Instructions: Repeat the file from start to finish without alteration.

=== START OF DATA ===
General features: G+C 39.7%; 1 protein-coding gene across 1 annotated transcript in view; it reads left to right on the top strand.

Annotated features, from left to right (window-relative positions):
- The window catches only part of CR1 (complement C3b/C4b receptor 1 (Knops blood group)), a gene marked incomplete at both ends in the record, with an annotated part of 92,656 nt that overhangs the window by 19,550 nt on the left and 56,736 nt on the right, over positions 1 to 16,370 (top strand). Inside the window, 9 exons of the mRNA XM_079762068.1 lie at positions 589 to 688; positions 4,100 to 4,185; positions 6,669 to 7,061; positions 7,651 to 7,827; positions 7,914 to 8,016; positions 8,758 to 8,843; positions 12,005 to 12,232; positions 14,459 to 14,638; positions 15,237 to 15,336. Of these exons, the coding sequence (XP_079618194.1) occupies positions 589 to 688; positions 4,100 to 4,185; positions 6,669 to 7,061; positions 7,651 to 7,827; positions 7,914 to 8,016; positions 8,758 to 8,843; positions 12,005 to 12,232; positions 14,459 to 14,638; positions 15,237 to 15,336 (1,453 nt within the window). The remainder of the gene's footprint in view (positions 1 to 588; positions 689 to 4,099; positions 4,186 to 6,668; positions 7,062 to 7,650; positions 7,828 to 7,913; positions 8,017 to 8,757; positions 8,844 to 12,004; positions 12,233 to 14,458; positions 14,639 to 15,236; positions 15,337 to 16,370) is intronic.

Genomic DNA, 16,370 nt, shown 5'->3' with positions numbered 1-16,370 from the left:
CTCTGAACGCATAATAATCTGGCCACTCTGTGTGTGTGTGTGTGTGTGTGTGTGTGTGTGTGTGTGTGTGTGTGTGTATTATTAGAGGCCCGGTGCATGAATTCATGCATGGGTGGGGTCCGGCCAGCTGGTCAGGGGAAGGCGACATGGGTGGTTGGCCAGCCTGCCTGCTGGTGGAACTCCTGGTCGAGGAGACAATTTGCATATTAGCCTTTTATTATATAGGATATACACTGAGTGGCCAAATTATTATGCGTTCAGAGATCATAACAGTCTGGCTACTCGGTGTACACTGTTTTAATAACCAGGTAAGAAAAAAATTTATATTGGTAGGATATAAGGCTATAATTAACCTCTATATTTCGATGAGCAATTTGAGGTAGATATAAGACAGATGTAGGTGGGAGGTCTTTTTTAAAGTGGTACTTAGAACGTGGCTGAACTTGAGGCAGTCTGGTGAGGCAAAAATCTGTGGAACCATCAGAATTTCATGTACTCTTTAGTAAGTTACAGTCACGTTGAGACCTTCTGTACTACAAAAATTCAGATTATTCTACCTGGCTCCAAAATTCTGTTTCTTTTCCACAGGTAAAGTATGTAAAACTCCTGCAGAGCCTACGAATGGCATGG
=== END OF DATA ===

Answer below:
General features: G+C 39.7%; 1 protein-coding gene across 1 annotated transcript in view; it reads left to right on the top strand.

Annotated features, from left to right (window-relative positions):
- The window catches only part of CR1 (complement C3b/C4b receptor 1 (Knops blood group)), a gene marked incomplete at both ends in the record, with an annotated part of 92,656 nt that overhangs the window by 19,550 nt on the left and 56,736 nt on the right, over positions 1 to 16,370 (top strand). Inside the window, 9 exons of the mRNA XM_079762068.1 lie at positions 589 to 688; positions 4,100 to 4,185; positions 6,669 to 7,061; positions 7,651 to 7,827; positions 7,914 to 8,016; positions 8,758 to 8,843; positions 12,005 to 12,232; positions 14,459 to 14,638; positions 15,237 to 15,336. Of these exons, the coding sequence (XP_079618194.1) occupies positions 589 to 688; positions 4,100 to 4,185; positions 6,669 to 7,061; positions 7,651 to 7,827; positions 7,914 to 8,016; positions 8,758 to 8,843; positions 12,005 to 12,232; positions 14,459 to 14,638; positions 15,237 to 15,336 (1,453 nt within the window). The remainder of the gene's footprint in view (positions 1 to 588; positions 689 to 4,099; positions 4,186 to 6,668; positions 7,062 to 7,650; positions 7,828 to 7,913; positions 8,017 to 8,757; positions 8,844 to 12,004; positions 12,233 to 14,458; positions 14,639 to 15,236; positions 15,337 to 16,370) is intronic.

Genomic DNA, 16,370 nt, shown 5'->3' with positions numbered 1-16,370 from the left:
CTCTGAACGCATAATAATCTGGCCACTCTGTGTGTGTGTGTGTGTGTGTGTGTGTGTGTGTGTGTGTGTGTGTGTGTATTATTAGAGGCCCGGTGCATGAATTCATGCATGGGTGGGGTCCGGCCAGCTGGTCAGGGGAAGGCGACATGGGTGGTTGGCCAGCCTGCCTGCTGGTGGAACTCCTGGTCGAGGAGACAATTTGCATATTAGCCTTTTATTATATAGGATATACACTGAGTGGCCAAATTATTATGCGTTCAGAGATCATAACAGTCTGGCTACTCGGTGTACACTGTTTTAATAACCAGGTAAGAAAAAAATTTATATTGGTAGGATATAAGGCTATAATTAACCTCTATATTTCGATGAGCAATTTGAGGTAGATATAAGACAGATGTAGGTGGGAGGTCTTTTTTAAAGTGGTACTTAGAACGTGGCTGAACTTGAGGCAGTCTGGTGAGGCAAAAATCTGTGGAACCATCAGAATTTCATGTACTCTTTAGTAAGTTACAGTCACGTTGAGACCTTCTGTACTACAAAAATTCAGATTATTCTACCTGGCTCCAAAATTCTGTTTCTTTTCCACAGGTAAAGTATGTAAAACTCCTGCAGAGCCTACGAATGGCATGG